Perhaps the point of this, and the chips, is exactly that the politician is doing something that is not her normal behaviour. Is it a rather cruel test, as if the electorate enjoys humiliating the candidate by asking her to do something she may find uncomfortable? (Revenge for all that boring tv coverage?)

More subtly, perhaps this is a test of confidence, requiring the candidate to deal smoothly with an awkward situation. In another piece of media coverage this week, the actress Maxine Peake, a woman from a working class background, referred to the confidence (and likeability) of Old Etonian actors she’d worked with (Guardian 29/04/17). She asked why the state education system doesn't give people 'that sense of entitlement, that you can'. Her comments suggest that confidence is a classed attribute. In other words, it may have become a marker of a certain class identity.

If that’s the case, then performing confidently in an awkward situation might take on an additional meaning. Of course it's silly for these (woman) politicians to pretend that they do their own food shopping or have chips as a meal, but if they can carry off that silly behaviour, without looking uncomfortable, then they will be performing the confident identity that is also associated with the traditional ruling classes. Perhaps they need to accomplish that performance successfully in order to prove that that's where they belong.

There's more discussion of identity and performance in Advancing social psychology (DD317).



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A social psychological view of Brexit

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Edited by Stephanie Taylor, Friday, 7 Jul 2017, 11:04

In our continuing series of blogs from the DD317 module team, Eleni Andreouli writes about a social psychological view of Brexit:

It was one of the defining moments of 2016 when British people voted to leave the European Union, against the so called ‘political establishment’. Alongside the election of Donald Trump in the US, Brexit is seen as marking the beginning a new political era in Western democracies. In seeking to explain this ‘political earthquake’, several academics and other analysts have pointed to the rise of the far-right, the growth of populism, authoritarianism and xenophobia, and a more general ‘crisis of democracy’ and of liberalism.

There are certainly many threads on could pick up when discussing what Brexit means, its symbolism and its repercussions. What has become clear is that we need to take into account both social and psychological factors to understand these new political movements. For this, we need social psychology. What concepts could be useful in starting to unpack Brexit politics? These are many, but here are some that are particularly important:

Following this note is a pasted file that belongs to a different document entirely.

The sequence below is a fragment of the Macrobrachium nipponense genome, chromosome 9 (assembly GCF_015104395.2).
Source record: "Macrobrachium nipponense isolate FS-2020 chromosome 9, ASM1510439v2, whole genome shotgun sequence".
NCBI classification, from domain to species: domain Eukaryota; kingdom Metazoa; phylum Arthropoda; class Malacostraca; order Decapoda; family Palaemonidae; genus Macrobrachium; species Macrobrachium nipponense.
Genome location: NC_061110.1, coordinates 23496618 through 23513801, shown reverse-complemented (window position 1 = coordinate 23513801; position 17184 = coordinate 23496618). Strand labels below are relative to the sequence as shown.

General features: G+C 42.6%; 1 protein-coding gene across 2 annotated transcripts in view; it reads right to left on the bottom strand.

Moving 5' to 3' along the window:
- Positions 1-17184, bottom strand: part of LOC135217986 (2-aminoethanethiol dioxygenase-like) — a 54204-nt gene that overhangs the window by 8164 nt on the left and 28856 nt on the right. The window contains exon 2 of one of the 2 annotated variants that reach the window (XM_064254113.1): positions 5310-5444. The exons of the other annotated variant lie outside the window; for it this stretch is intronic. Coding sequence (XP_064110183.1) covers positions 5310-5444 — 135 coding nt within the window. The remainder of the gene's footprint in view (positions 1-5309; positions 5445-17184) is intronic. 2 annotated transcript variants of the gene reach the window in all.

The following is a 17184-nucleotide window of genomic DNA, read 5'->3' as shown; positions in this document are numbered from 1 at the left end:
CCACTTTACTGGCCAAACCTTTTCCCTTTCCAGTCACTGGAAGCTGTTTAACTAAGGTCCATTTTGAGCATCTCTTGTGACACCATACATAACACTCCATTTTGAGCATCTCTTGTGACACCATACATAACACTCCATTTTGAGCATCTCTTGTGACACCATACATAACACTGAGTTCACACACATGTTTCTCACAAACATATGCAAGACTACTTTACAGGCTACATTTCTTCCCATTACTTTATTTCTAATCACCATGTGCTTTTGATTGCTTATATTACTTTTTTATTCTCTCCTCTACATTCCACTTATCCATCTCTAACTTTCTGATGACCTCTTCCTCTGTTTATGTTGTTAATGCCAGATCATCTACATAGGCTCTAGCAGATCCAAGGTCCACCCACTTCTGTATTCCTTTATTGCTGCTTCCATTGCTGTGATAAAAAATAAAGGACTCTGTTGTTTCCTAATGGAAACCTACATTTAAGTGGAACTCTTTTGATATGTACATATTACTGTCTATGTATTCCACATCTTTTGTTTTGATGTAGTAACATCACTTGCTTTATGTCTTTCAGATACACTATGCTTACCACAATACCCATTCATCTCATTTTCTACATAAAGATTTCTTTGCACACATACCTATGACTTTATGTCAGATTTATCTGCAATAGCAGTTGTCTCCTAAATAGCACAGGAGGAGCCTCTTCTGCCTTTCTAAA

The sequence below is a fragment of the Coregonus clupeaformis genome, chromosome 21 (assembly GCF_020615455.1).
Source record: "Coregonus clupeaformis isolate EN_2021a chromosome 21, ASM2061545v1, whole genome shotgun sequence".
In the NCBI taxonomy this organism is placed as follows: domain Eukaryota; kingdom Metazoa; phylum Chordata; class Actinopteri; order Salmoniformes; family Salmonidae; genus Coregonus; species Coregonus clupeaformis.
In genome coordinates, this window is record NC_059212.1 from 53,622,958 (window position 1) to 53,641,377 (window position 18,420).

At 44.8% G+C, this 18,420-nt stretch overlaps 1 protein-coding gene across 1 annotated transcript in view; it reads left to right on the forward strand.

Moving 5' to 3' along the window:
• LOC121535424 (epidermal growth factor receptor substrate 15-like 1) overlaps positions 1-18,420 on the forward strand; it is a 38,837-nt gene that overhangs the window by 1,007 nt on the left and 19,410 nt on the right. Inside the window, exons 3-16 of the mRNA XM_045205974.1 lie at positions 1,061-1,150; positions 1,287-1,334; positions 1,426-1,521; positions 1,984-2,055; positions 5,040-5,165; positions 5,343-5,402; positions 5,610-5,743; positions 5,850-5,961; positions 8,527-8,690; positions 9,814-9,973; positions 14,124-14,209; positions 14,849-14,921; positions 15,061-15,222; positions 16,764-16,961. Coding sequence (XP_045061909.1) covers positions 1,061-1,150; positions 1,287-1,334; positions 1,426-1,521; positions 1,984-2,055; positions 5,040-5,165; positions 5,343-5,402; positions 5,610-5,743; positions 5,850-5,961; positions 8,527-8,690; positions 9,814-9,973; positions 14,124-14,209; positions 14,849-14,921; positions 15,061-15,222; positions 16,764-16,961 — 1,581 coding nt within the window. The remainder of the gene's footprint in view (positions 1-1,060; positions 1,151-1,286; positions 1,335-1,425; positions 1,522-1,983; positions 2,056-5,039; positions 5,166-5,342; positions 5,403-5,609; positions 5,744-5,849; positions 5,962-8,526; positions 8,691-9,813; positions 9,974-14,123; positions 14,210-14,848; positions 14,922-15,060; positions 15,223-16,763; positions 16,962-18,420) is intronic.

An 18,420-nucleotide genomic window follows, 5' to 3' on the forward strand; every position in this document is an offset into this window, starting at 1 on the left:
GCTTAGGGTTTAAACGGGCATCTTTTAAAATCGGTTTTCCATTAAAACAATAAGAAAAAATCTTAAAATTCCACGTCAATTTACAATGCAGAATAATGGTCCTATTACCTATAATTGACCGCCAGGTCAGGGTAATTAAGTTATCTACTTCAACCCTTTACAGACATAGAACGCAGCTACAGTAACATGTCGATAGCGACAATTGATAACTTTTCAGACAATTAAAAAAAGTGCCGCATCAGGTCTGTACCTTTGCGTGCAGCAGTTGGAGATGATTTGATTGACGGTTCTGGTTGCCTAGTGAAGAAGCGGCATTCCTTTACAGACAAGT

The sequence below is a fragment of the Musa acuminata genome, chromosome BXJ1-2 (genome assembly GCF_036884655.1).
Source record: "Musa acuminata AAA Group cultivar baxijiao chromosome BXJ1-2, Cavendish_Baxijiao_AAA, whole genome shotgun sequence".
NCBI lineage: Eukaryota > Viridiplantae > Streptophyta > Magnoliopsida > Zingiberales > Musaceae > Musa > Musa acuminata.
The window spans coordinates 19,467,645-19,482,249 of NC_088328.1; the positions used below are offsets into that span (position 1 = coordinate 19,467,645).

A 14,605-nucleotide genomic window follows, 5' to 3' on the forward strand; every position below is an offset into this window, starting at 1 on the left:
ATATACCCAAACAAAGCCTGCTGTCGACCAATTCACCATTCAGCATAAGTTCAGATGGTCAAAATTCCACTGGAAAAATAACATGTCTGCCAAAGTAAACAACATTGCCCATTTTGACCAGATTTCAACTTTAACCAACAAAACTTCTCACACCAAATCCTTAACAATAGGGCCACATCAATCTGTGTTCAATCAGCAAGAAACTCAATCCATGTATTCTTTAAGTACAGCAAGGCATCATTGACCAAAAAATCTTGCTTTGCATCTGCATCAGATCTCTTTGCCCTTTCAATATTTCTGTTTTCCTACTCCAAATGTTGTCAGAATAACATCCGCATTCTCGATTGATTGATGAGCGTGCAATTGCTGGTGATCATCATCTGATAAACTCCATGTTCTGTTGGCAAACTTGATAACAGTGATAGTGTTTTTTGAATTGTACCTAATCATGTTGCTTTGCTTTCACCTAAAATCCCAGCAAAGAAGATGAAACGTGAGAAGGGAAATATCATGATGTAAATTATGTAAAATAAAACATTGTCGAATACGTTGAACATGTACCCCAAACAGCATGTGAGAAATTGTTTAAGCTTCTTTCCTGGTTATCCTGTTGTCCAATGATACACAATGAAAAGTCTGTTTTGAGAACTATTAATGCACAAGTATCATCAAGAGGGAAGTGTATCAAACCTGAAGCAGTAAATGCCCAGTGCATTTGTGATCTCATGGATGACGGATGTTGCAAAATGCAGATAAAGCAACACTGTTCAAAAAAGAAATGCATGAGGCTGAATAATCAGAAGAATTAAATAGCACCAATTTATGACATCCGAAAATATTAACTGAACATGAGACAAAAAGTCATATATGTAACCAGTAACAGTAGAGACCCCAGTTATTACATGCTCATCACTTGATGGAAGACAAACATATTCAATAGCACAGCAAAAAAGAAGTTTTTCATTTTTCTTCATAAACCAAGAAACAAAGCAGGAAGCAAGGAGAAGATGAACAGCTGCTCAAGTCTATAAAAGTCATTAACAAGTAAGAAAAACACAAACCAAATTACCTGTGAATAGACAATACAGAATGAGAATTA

Identity, a central social psychological concept, has been extensively used to understand why some social groups voted for Brexit while others did not. Unsurprisingly, national and European identities have taken centre stage in this discussion, but also the role of class identities, gender and ethnicity has been discussed in some depth.

Similarly, the role of cultural values, for example endorsing more liberal or more communitarian value systems, appears to be central in explaining new political orientations in the Brexit era. Like identity, culture is also an important social psychological concept, developed particularly within cultural and cross-cultural psychology.

Ethnocentrism and prejudice, both established subjects of social psychological study, have also been important for understanding the tensions and challenges arising in the post- EU referendum era in the UK.

Social psychology can further help us understand how new political movements develop and gather momentum. For instance, how did leaving the EU, from a rather marginal issue, become a political cause that could mobilise people? And, equally, how can the surge of pro-European movements, following the Brexit vote, be understood?

To learn more about these topics from an integrated social and psychological perspective, check out our new module DD317 Advancing Social Psychology.